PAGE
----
Contrasting fracture patterns induced by volume-increasing and -decreasing reactions: Implications for the progress of metamorphic reactions

Atsushi Okamoto, Hiroyuki Shimizu

Research output: Contribution to journalArticlepeer-review

25 Citations (Scopus)


Hydration and dehydration reactions during metamorphism cause drastic changes in porosity and fluid pressure in a rock, and some of these reactions proceed with fracturing. For this paper we have developed a model for coupled hydraulic-chemical-mechanical processes, using the distinct element method, in order to understand the relationships among chemical reactions, fluid flow, and fracturing during metamorphism. The model considers fluid advection along fractures and the dependence of reaction rates on fluid pressure. With the help of the model, volume-decreasing dehydration reactions and volume-increasing hydration reactions are investigated in detail as analogs of prograde and retrograde reactions, respectively. Both types of reaction proceed inwards from drained boundaries or fractures, but they show contrasting fracture patterns. A volume-decreasing dehydration reaction produces tree-type fractures, with the new fractures generated as branches of a pre-existing fracture. A volume-increasing hydration reaction produces a polygonal network of fractures, where new fractures nucleate at sites far from the pre-existing fracture, and extend to form T-junctions. These contrasting fracture patterns are essentially controlled by solid volume changes during reaction rather than by the fluid pressure gradient. In the case of the tree-type fractures, the fractures are continuously generated at the reaction front, and the reaction proceeds smoothly by positive feedbacks between reaction, fracturing, and fluid flow. In contrast, in a volume-increasing hydration reaction, fracturing initially occurs in response to the irregular boundary shape, but as the reaction progresses, a compressive stress field is generated, which inhibits further fracture generation. The compressive stress field also prevents fluid flow by closing the pre-existing fractures, which slows down the reaction. These contrasting feedback systems between volume-decreasing dehydration and volume-increasing hydration reactions help to explain why prograde metamorphic reactions proceed pervasively, and why the progress of a retrograde hydration reaction tends to be localized along fractures so that relics of peak metamorphism are commonly preserved.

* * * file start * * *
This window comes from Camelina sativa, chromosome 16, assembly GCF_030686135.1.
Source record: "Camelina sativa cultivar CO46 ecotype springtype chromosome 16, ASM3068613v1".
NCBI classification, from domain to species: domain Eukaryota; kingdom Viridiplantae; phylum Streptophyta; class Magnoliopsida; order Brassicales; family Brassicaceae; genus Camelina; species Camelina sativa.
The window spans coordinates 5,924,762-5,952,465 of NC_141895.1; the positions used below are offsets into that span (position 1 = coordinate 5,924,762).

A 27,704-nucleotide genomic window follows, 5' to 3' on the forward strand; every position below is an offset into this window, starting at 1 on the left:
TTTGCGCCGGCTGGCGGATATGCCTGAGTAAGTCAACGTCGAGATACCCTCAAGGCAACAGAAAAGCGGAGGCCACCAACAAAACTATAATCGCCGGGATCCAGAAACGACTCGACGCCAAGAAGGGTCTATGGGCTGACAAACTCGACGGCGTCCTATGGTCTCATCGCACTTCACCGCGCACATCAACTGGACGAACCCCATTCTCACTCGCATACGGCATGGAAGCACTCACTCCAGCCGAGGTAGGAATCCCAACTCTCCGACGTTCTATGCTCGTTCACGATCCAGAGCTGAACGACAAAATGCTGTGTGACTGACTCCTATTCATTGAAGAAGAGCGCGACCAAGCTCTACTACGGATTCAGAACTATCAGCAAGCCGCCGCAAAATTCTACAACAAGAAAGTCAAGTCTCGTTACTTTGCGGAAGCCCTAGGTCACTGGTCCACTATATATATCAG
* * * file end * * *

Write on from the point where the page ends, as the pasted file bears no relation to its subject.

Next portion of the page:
Original languageEnglish
Pages (from-to)9-18
Number of pages10
JournalEarth and Planetary Science Letters
Publication statusPublished - 2015 May 1


  • Distinct element method
  • Hydraulic-chemical-mechanical model
  • Prograde and retrograde metamorphism
  • Reaction-induced fracturing
  • Volume change and fluid flow

ASJC Scopus subject areas

  • Geophysics
  • Geochemistry and Petrology
  • Earth and Planetary Sciences (miscellaneous)
  • Space and Planetary Science


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